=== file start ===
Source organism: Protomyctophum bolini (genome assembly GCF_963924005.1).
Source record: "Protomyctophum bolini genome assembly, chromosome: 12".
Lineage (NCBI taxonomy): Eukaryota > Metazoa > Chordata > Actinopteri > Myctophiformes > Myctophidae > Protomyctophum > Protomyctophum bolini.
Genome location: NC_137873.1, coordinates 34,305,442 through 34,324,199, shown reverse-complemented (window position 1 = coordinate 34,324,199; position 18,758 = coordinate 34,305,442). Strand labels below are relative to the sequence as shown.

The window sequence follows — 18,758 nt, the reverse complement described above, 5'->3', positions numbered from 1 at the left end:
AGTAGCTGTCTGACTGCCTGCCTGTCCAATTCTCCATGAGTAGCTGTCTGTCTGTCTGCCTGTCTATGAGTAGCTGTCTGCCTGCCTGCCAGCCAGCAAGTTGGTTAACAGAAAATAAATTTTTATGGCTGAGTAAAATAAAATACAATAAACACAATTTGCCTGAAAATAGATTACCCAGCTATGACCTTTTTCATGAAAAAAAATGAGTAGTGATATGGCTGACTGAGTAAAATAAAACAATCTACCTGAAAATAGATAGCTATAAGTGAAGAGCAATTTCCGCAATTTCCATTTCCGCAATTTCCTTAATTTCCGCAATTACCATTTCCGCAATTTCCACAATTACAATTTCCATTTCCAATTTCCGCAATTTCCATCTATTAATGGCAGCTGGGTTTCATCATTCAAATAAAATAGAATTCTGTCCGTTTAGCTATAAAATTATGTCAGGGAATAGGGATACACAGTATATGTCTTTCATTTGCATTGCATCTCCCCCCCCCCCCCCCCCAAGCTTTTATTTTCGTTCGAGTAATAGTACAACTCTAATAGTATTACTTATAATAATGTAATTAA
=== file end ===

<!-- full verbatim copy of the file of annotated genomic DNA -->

Source organism: Protomyctophum bolini (genome assembly GCF_963924005.1).
Source record: "Protomyctophum bolini genome assembly, chromosome: 12".
Lineage (NCBI taxonomy): Eukaryota > Metazoa > Chordata > Actinopteri > Myctophiformes > Myctophidae > Protomyctophum > Protomyctophum bolini.
Genome location: NC_137873.1, coordinates 34,305,442 through 34,324,199, shown reverse-complemented (window position 1 = coordinate 34,324,199; position 18,758 = coordinate 34,305,442). Strand labels below are relative to the sequence as shown.

The window sequence follows — 18,758 nt, the reverse complement described above, 5'->3', positions numbered from 1 at the left end:
AGTAGCTGTCTGACTGCCTGCCTGTCCAATTCTCCATGAGTAGCTGTCTGTCTGTCTGCCTGTCTATGAGTAGCTGTCTGCCTGCCTGCCAGCCAGCAAGTTGGTTAACAGAAAATAAATTTTTATGGCTGAGTAAAATAAAATACAATAAACACAATTTGCCTGAAAATAGATTACCCAGCTATGACCTTTTTCATGAAAAAAAATGAGTAGTGATATGGCTGACTGAGTAAAATAAAACAATCTACCTGAAAATAGATAGCTATAAGTGAAGAGCAATTTCCGCAATTTCCATTTCCGCAATTTCCTTAATTTCCGCAATTACCATTTCCGCAATTTCCACAATTACAATTTCCATTTCCAATTTCCGCAATTTCCATCTATTAATGGCAGCTGGGTTTCATCATTCAAATAAAATAGAATTCTGTCCGTTTAGCTATAAAATTATGTCAGGGAATAGGGATACACAGTATATGTCTTTCATTTGCATTGCATCTCCCCCCCCCCCCCCCCCAAGCTTTTATTTTCGTTCGAGTAATAGTACAACTCTAATAGTATTACTTATAATAATGTAATTAA